WIC Data and Statistics
Early Childhood Obesity and Overweight
Overweight or obesity is defined as an excessively high body weight relative to height. Body mass index (or BMI) is a measure used to compare weight to height. In children, BMI is compared to children of the same age and sex, using CDC growth charts to determine the BMI percentile-for-age and sex.
Children who have obesity are at a higher risk of: Type 2 Diabetes, breathing problems (such as asthma or sleep apnea), and having obesity as an adult.
A child is classified as obese, overweight, normal or healthy weight, or underweight.
- Obese (BMI above 95th percentile)
- Overweight (BMI above 85th percentile but below 95th percentile)
- Normal or Healthy Weight (BMI above 5th percentile but below 85th percentile)
- Underweight (BMI below 5th percentile)
Obesity Rates among WIC Children, Aged 2 – 4 Years
The WIC program provides nutritious food, education, and services to about 4 million children under the age of 5. WIC services have been shown to have positive results in promoting healthy weight and nutritionally-balanced diets for its child participants.
According to the most recent State of Childhood Obesity published by the Robert Wood Johnson Foundation (RWJF), the rate of obesity among children aged 2 to 4 years enrolled in WIC has declined.
In 2016, 13.9% of 2 to 4 year WIC children had obesity, down from 15.9% in 2010. State obesity rates ranged from 7.8% to 19.8%.
Tennessee WIC Program: Early Childhood Overweight and Obesity
Among children aged 2 to 4 years enrolled in Tennessee WIC, about 1 in 4 (25.5%) were considered to be overweight or have obesity in 2019. 13.4% of WIC children had a BMI above the 95th percentile compared to 13.7% in 2018.
Higher obesity rates were noted for:
- Boys (14.0%) vs. girls (12.8%)
- 4-year olds (14.9%) compared with 2-year olds (11.4%) and 3-year olds (14.3%)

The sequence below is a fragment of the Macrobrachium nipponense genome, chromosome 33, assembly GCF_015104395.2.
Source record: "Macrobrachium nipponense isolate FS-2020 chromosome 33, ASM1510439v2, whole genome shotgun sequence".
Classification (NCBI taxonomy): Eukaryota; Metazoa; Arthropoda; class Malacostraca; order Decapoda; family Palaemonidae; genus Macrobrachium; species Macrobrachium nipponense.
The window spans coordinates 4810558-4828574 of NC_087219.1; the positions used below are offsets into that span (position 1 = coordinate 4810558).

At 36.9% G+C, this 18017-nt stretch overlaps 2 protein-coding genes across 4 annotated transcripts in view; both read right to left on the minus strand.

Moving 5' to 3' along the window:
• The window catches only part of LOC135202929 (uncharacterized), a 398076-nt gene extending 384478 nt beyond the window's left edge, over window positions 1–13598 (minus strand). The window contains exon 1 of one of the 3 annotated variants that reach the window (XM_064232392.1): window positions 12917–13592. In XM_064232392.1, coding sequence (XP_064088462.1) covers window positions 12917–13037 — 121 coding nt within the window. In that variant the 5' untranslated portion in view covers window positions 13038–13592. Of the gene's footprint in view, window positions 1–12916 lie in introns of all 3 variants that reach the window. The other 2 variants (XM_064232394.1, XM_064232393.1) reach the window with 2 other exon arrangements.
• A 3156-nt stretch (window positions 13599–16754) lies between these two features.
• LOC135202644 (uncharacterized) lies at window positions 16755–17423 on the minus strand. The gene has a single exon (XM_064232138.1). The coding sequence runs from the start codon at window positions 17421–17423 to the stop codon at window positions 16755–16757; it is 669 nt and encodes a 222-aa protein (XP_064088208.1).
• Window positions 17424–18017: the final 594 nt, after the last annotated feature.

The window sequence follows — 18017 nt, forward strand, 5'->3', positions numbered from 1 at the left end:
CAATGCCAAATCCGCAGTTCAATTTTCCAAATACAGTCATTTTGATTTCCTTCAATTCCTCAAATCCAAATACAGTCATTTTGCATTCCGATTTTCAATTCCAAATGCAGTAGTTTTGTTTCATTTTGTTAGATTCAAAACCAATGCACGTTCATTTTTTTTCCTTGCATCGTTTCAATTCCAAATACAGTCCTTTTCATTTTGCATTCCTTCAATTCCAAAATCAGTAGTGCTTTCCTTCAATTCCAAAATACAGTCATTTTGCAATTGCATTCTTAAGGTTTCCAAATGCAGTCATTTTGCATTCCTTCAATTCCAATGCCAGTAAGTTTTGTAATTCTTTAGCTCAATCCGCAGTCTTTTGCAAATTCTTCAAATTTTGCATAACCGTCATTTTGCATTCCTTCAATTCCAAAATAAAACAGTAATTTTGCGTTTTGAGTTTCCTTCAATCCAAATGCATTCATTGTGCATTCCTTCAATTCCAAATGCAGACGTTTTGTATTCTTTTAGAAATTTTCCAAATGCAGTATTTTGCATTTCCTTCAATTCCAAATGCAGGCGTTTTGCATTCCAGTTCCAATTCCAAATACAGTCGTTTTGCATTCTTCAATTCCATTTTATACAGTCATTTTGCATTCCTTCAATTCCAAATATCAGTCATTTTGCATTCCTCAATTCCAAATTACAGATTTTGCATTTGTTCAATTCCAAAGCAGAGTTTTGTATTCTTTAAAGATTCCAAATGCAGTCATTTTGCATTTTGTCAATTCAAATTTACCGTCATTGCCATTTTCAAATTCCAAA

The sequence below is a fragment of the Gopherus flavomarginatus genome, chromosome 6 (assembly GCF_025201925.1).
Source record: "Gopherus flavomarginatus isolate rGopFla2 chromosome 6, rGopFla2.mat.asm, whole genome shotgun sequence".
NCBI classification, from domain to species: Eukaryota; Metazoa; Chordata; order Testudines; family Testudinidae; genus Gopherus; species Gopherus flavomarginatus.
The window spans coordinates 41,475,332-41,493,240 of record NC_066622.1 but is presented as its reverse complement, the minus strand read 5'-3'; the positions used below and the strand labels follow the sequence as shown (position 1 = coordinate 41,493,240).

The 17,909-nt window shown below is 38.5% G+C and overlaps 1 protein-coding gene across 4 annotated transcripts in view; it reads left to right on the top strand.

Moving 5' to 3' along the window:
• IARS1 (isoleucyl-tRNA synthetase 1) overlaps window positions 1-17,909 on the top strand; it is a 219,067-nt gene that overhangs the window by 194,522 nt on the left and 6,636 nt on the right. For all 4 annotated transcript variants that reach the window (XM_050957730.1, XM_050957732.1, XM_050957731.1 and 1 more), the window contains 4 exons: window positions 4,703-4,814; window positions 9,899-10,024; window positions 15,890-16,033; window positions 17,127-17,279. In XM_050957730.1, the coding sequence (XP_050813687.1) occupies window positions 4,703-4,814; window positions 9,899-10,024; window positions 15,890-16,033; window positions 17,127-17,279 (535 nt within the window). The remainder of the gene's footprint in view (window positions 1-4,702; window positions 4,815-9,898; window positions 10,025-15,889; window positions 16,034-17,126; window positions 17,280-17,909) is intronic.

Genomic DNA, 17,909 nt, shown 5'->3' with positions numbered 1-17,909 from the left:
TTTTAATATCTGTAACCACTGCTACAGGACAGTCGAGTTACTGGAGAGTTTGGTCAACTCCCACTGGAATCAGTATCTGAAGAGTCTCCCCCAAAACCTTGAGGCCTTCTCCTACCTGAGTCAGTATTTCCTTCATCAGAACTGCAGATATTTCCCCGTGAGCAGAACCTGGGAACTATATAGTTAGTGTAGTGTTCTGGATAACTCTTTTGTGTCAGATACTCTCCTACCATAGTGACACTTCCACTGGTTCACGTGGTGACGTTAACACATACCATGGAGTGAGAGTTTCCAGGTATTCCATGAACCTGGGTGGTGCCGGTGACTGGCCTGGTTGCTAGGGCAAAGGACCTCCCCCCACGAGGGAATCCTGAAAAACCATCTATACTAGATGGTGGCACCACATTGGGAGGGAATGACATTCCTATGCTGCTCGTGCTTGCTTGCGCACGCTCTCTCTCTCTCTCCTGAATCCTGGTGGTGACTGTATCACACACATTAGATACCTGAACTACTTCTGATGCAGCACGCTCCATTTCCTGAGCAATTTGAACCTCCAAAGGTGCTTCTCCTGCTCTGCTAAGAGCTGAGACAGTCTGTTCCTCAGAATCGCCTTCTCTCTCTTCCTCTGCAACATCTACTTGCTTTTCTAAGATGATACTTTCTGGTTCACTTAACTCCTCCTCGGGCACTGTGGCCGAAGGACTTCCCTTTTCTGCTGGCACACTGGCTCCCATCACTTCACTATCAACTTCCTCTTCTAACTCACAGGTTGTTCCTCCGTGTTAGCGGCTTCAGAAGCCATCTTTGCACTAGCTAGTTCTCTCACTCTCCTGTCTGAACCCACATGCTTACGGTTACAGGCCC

- White children (14.5%) compared with black children (10.1%) and children of other race (12.1%)
Obesity rates exceeded the state rate in 52 counties, and county-level obesity rates ranged from 3.4 percent to 23.2 percent. Between 2015 and 2019, Tennessee WIC there was no statistically significant change in obesity among child participants. Across the state, 7 out of the state's 95 counties had statistically significant declines in obesity rates within the same time period.
WIC Overweight and Obesity Rates: County-Level Estimate Maps
The following maps illustrate 2019 county-level estimates of overweight and obesity among children aged 2 to 4 years old enrolled in Tennessee WIC. Actual county estimates are detailed in the table below.
WIC Overweight and Obesity: County-Level Estimate Table
The table below contains county-level estimates for Tennessee WIC children aged 2 to 4 years. Use the box below to search for your county.
Note: Estimates were suppressed for counties with small numbers and is denoted with "--".
|Location||WIC Children Overweight (%)||WIC Children Obese (%)|
Tennessee monitors overweight and obesity rates among children enrolled in the WIC program. All rates are calculated using the WIC Data System and is based on a similar methodology used by the Centers for Disease Control and Prevention’s Pediatric Nutrition Surveillance System (PedNSS), which was discontinued in 2012.
Note: In 2016, CDC modified the cut points for biologically implausible values (BIVs). These changes did not affect the calculation of percentiles or subsequent calculation of overweight or obesity.
- Weight-for-Length Trends Among WIC Infants (Pediatrics, 2017)
- Tennessee Breastfeeding Resources
- Gold Sneaker Initiative
- Healthy Parks, Healthy Person